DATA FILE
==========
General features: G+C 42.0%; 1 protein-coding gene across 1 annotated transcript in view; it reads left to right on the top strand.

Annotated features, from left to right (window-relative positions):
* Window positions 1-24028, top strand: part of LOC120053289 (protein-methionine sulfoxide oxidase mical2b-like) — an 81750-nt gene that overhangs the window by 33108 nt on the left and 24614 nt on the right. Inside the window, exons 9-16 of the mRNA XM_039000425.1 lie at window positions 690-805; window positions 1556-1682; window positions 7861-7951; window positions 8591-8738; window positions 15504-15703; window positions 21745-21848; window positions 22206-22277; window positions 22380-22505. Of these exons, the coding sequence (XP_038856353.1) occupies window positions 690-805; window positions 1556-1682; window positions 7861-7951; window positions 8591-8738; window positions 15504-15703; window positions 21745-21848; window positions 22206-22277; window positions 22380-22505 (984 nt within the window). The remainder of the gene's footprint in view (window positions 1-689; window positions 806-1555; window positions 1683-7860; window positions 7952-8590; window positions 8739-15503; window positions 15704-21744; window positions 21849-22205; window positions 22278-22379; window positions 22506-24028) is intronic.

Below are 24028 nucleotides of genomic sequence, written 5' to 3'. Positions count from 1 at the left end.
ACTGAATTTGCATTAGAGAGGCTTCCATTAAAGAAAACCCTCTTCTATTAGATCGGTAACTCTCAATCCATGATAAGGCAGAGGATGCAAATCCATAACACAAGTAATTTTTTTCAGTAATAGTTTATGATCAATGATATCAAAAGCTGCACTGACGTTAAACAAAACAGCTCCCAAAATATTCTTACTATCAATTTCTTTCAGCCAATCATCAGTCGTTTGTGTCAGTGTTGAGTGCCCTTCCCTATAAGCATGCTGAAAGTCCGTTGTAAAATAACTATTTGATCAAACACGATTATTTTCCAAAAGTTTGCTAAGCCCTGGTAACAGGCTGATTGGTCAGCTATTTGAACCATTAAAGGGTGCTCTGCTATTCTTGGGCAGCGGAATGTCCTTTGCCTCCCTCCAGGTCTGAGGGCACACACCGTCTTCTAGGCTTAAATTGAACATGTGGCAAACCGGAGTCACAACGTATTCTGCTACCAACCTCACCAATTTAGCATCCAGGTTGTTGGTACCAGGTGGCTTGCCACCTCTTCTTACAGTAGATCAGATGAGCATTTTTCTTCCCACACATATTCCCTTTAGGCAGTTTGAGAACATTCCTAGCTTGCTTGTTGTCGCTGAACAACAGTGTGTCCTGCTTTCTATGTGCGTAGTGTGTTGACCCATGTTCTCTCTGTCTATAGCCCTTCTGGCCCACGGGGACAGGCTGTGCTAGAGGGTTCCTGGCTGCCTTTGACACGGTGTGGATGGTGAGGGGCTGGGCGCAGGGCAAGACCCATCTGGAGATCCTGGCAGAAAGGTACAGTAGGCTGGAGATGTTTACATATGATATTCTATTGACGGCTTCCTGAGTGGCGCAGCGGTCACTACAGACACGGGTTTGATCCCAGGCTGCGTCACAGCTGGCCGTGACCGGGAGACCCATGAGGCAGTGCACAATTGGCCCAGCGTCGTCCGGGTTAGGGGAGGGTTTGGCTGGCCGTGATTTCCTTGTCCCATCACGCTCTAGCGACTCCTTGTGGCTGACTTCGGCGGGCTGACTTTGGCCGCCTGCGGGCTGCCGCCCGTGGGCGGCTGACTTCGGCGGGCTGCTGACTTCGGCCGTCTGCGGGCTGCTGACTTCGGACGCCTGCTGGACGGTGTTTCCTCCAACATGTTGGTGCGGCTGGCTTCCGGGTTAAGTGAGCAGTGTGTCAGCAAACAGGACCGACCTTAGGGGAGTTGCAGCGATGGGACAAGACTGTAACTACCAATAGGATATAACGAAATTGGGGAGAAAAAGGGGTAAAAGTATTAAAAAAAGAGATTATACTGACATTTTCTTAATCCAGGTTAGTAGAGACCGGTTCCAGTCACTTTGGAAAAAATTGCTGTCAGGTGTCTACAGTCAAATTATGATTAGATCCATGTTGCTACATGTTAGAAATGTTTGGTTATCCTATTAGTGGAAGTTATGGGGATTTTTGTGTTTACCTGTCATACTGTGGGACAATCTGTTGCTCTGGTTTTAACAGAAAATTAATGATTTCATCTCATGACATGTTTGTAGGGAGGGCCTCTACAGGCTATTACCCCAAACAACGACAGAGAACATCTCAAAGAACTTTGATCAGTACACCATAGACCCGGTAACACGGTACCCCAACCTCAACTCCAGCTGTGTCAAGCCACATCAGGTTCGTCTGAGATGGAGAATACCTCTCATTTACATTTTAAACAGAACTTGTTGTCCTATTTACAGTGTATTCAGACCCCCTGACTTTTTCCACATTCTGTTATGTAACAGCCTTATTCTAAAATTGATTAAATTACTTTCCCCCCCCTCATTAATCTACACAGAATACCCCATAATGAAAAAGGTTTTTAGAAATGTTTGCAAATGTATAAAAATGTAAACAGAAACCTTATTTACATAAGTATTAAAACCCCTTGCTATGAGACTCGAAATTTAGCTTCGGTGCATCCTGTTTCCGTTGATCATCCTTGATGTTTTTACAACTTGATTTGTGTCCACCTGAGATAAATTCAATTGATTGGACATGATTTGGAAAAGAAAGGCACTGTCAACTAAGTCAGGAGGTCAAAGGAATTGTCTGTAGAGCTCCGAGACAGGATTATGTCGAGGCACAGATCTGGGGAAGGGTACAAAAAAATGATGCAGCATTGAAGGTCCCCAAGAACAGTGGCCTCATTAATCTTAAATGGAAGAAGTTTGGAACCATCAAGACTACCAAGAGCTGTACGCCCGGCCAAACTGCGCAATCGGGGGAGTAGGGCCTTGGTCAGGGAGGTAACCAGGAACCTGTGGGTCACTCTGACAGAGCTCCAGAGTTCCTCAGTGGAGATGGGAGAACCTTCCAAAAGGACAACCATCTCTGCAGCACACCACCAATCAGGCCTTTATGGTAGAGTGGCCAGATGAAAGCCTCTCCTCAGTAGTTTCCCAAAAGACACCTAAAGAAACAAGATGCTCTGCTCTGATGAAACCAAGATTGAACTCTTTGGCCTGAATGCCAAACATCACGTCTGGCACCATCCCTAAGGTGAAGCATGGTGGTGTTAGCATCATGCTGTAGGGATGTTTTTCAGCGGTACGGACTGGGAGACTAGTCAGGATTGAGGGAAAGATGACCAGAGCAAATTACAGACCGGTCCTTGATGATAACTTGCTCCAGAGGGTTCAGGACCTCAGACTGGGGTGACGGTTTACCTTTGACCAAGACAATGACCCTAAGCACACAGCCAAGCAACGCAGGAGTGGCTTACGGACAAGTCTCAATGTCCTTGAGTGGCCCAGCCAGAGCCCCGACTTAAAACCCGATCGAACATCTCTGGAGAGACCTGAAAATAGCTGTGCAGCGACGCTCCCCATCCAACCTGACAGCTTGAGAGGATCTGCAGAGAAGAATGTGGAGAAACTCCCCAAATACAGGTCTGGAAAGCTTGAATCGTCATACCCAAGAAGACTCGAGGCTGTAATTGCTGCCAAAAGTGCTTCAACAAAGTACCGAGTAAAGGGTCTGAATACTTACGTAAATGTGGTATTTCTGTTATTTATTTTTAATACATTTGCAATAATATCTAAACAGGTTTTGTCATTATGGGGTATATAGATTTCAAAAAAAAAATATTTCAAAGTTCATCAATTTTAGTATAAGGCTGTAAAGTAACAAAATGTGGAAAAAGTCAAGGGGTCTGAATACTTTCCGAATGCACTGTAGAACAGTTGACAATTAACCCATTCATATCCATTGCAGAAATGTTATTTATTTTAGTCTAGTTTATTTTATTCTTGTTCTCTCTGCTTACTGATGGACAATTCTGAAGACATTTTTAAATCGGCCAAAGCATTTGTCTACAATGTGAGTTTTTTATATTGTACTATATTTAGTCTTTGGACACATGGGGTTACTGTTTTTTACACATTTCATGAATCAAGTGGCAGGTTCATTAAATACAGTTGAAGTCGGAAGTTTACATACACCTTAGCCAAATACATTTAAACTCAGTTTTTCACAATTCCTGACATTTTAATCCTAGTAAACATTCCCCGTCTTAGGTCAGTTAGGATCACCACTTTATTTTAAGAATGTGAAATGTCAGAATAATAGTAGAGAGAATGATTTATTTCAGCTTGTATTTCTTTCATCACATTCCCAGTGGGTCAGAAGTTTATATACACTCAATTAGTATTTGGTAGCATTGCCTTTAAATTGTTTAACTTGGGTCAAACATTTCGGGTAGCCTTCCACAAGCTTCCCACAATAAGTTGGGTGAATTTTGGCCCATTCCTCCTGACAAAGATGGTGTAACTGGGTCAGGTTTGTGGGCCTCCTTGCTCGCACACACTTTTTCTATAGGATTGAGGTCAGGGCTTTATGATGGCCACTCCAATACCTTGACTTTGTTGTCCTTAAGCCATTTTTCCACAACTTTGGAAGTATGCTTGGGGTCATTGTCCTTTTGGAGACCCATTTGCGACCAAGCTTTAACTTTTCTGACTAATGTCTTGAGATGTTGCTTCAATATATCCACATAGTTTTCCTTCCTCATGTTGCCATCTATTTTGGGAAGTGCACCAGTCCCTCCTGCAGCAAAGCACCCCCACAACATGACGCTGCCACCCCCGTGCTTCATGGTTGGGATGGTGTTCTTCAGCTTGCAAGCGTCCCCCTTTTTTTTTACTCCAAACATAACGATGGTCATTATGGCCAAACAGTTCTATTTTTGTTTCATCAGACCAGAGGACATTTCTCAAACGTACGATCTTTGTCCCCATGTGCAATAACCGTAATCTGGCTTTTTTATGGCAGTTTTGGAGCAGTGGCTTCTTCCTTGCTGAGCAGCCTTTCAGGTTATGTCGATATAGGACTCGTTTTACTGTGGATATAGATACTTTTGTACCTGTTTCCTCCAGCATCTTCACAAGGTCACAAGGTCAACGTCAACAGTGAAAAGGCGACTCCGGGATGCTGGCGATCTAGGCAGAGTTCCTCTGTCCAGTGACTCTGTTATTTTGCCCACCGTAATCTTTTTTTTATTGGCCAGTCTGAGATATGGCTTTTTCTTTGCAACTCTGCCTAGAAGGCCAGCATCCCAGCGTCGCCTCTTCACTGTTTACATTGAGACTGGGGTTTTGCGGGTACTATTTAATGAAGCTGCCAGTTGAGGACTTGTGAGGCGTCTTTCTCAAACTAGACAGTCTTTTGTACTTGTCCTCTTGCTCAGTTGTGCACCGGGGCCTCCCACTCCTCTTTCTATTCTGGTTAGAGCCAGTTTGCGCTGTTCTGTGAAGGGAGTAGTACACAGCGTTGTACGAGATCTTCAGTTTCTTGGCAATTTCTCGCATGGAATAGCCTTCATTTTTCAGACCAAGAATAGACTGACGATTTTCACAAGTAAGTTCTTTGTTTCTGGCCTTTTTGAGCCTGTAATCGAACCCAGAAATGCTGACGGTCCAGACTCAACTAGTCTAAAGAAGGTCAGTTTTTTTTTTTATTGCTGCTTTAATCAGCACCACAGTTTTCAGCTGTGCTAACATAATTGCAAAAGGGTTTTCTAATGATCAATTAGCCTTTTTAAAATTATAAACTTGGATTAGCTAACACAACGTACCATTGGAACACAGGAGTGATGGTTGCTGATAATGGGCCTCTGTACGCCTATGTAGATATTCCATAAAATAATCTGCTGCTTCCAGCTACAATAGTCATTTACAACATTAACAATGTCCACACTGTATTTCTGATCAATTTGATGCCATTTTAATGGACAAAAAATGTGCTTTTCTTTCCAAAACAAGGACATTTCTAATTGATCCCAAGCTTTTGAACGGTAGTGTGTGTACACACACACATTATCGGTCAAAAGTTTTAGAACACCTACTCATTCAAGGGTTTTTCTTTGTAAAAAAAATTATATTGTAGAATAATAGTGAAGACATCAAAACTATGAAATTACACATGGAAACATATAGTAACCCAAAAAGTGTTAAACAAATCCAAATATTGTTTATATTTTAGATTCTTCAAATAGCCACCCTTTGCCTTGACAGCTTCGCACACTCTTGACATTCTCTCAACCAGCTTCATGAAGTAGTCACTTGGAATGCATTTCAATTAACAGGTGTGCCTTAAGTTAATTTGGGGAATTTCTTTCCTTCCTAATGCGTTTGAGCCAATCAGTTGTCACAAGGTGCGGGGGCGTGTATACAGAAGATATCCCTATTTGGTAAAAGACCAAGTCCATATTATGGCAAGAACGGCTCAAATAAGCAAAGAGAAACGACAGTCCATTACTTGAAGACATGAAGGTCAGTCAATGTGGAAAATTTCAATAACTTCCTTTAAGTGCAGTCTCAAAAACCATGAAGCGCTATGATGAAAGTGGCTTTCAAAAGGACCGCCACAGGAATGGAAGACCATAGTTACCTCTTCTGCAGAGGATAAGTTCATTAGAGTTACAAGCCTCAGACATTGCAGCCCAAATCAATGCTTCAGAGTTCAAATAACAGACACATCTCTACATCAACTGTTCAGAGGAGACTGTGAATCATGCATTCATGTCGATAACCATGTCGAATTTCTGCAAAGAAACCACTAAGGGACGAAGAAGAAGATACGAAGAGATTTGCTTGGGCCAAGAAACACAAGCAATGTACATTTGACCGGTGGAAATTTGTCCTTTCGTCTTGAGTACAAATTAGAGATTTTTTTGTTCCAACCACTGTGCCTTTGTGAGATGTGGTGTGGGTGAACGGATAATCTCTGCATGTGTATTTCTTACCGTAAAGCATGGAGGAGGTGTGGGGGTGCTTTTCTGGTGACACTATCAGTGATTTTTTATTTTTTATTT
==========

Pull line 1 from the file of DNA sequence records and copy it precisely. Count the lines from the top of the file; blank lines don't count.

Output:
General features: G+C 42.0%; 1 protein-coding gene across 1 annotated transcript in view; it reads left to right on the top strand.